Challenge to prosecution policy on assisted suicide in Scotland fails – Fraser Simpson

Holyrood-GettyRoss, Re Judicial Review, [2015] CSOH 123 – read judgment

The Outer of House of the Court of Session has refused an individual’s request for clarification of the prosecution policy relating to assisted suicide in Scotland.

Factual Background

The Petitioner, Mr Ross, suffers from Parkinson’s disease and currently resides in a care home due to his dependence on others. Although not wishing to currently end his life, Mr Ross anticipates that in the future he will wish to do so and will require assistance.

In July 2014, the Petitioner requested from the Lord Advocate – the head of the prosecution service in Scotland – guidance on the prosecution of individuals who assist others to commit suicide. The Lord Advocate replied that such cases would be referred to the Procurator Fiscal – the Scottish public prosecutor – and dealt with under the law of homicide. The Lord Advocate further stated that decisions regarding whether prosecution would be in the public interest would be taken in line with the published Crown Office and Procurator Fiscal Service Prosecution Code (“COPFS Code”). However, he admitted that it would often be in the public interest to prosecute such serious crimes as homicide. Continue reading

Woman’s wish to donate unwanted embryos to scientific research rejected by Strasbourg Court

cdce0842e2fac4bcf0335ab5c367-is-embryonic-stem-cell-research-wrongParrillo v Italy (application no. 46470/11) Grand Chamber of the European Court of Human Rights, [2015] ECHR 755 (27 August 2015) – read judgment

The Grand Chamber of the Strasbourg Court has ruled that the Italian ban on the donation of embryos obtained by IVF procedures to scientific research was within Italy’s margin of appreciation and therefore not in breach of the applicant’s right of private life and autonomy, even though she was willing to give the embryos to scientific research, since she no longer wanted to proceed with pregnancy after her partner was killed covering the war in Iraq. By donating these cryopreserved embryos to research she would, she argued, make an important contribution to research into medical therapies and cures. 

A strong dissent to the majority judgment is worth pointing up at the outset. The Hungarian judge, Andras Sajó, found Italy’s general ban quite out of order. Not only did it disregard the applicant’s right to self-determination with respect to an important private decision, it did so in an absolute and unforeseeable manner.

The law contains no transitional rules which would have enabled the proper authority to take into consideration the specific situation of the applicant, whose embryos obtained from the IVF treatment were placed in cryopreservation in 2002 and whose husband passed away in 2003, three months before the law entered into force.

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Controversial named person scheme upheld by the Court of Session

The Christian Institute (and others) v Scottish Ministers [2015] CSIH 64, 3rd September 2015 – read judgment

The Court of Session’s appeal chamber – the Inner House – has unanimously rejected challenges to the Scottish government’s controversial named person scheme. Three individual petitioners, as well as The Christian Institute, Family Education Trust, The Tymes Trust, and Christian Action Research and Education (CARE), contested the appointment of named persons and the scheme’s provisions for data sharing.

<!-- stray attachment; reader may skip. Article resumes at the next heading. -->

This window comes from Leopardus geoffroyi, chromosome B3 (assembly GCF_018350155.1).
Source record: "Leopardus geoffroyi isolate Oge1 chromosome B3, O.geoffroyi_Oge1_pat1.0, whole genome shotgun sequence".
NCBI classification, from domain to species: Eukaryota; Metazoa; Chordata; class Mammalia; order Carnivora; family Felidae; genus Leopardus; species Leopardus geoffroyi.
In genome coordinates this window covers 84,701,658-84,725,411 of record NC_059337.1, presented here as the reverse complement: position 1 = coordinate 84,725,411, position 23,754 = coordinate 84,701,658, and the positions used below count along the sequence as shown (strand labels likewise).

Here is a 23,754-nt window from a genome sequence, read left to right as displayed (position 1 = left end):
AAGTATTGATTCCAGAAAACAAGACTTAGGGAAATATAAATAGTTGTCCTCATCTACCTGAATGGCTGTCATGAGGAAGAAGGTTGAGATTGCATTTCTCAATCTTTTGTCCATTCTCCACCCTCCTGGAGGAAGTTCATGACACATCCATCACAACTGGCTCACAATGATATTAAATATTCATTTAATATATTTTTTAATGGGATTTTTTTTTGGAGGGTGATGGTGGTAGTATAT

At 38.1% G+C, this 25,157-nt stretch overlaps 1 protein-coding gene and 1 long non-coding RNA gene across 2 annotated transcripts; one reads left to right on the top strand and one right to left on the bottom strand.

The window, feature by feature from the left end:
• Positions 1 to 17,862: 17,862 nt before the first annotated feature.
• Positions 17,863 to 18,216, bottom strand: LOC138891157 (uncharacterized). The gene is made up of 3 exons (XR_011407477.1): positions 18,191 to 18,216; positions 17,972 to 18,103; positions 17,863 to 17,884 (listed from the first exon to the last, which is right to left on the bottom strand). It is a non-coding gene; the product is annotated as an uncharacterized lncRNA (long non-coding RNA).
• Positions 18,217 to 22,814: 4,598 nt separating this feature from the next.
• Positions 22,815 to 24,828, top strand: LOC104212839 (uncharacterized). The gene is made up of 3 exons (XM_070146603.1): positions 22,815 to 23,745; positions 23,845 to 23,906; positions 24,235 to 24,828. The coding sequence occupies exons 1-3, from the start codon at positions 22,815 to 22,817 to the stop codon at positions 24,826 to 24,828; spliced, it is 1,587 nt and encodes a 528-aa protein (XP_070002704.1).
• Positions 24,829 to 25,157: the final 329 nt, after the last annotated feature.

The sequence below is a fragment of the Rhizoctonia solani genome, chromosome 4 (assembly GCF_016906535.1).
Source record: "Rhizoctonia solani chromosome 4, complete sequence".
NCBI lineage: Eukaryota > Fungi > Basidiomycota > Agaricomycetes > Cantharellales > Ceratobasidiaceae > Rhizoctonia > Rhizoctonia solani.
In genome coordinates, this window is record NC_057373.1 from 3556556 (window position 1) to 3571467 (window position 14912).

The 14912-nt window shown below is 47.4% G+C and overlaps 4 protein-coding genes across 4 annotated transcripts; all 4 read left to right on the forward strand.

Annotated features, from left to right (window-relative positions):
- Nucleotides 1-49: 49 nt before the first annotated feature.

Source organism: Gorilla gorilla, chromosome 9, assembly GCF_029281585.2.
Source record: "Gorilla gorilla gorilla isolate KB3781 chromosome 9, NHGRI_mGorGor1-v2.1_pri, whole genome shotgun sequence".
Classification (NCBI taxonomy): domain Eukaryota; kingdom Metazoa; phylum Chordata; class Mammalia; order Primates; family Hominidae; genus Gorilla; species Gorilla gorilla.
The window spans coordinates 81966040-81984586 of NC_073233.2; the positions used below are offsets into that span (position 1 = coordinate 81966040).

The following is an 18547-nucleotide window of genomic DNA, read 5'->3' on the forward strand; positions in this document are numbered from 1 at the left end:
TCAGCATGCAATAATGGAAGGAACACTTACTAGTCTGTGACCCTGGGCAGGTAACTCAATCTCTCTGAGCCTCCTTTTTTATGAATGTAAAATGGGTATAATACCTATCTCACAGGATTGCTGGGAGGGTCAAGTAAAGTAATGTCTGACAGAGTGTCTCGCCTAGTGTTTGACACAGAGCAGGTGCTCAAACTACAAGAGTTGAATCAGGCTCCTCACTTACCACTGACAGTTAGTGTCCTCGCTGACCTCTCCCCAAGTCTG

The Named Person Scheme

The named person scheme is part of a package of measures introduced by the Children and Young People (Scotland) Act 2014. According to the Scottish government, the aim of the legislation is to ensure that the rights of children are respected across the public sector. Continue reading

‘Limbs in the Loch’ killer wins Article 8 claim

Beggs v Scottish Ministers [2015] CSOH 98, 21st July 2015 – read judgment

The Court of Session’s first instance chamber – the Outer House – has held that the way in which the Scottish Prison Service (SPS) handled a prisoner’s correspondence breached Article 8 of the European Convention on Human Rights.

The petitioner, William Beggs, was a prisoner at HMP Glenochil until March 2013 and thereafter at HMP Edinburgh. In 2001 he was sentenced to life imprisonment for the 1999 murder of 18 year-old Barry Wallace, whose dismembered body parts Beggs disposed of in Loch Lomond. Continue reading

Court of Session upholds sexual offences notification regime

Main v Scottish Ministers [2015] CSIH 41, 22nd May 2015 – read judgment

The Court of Session’s appeal chamber – the Inner House – has had to decide whether the scheme of indefinite notification requirements for sexual offenders in Scotland is compatible with Article 8 of the European Convention on Human Rights.

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Fair family hearings – according to the Court of Appeal

P-154a3cb5-e8aa-4516-9a6b-c5204c8a4e34Re K and H  [2015] EWCA Civ 543, Court of Appeal, 22 May 2015 – read judgment 

Philippa Whipple QC and Matthew Donmall of  1 COR appeared for the Lord Chancellor in this case.  They have played no part in the writing of this post.

Lord Dyson for the Court of Appeal has recently reversed the decision of HHJ Bellamy (see my post here) who had ordered legal aid to help an unrepresented father in family proceedings. The conundrum was that the father wanted contact with his children aged 5 and 4, but a 17-year old step-daughter, Y, told her teacher that the father sexually abused her – which the father denied.

That issue had to be decided first – and understandably the father felt unable to cross-examine Y himself. Hence the judge’s order that the Courts Service (HMCTS) should pay for legal representation for the father limited to that cross-examination of Y.

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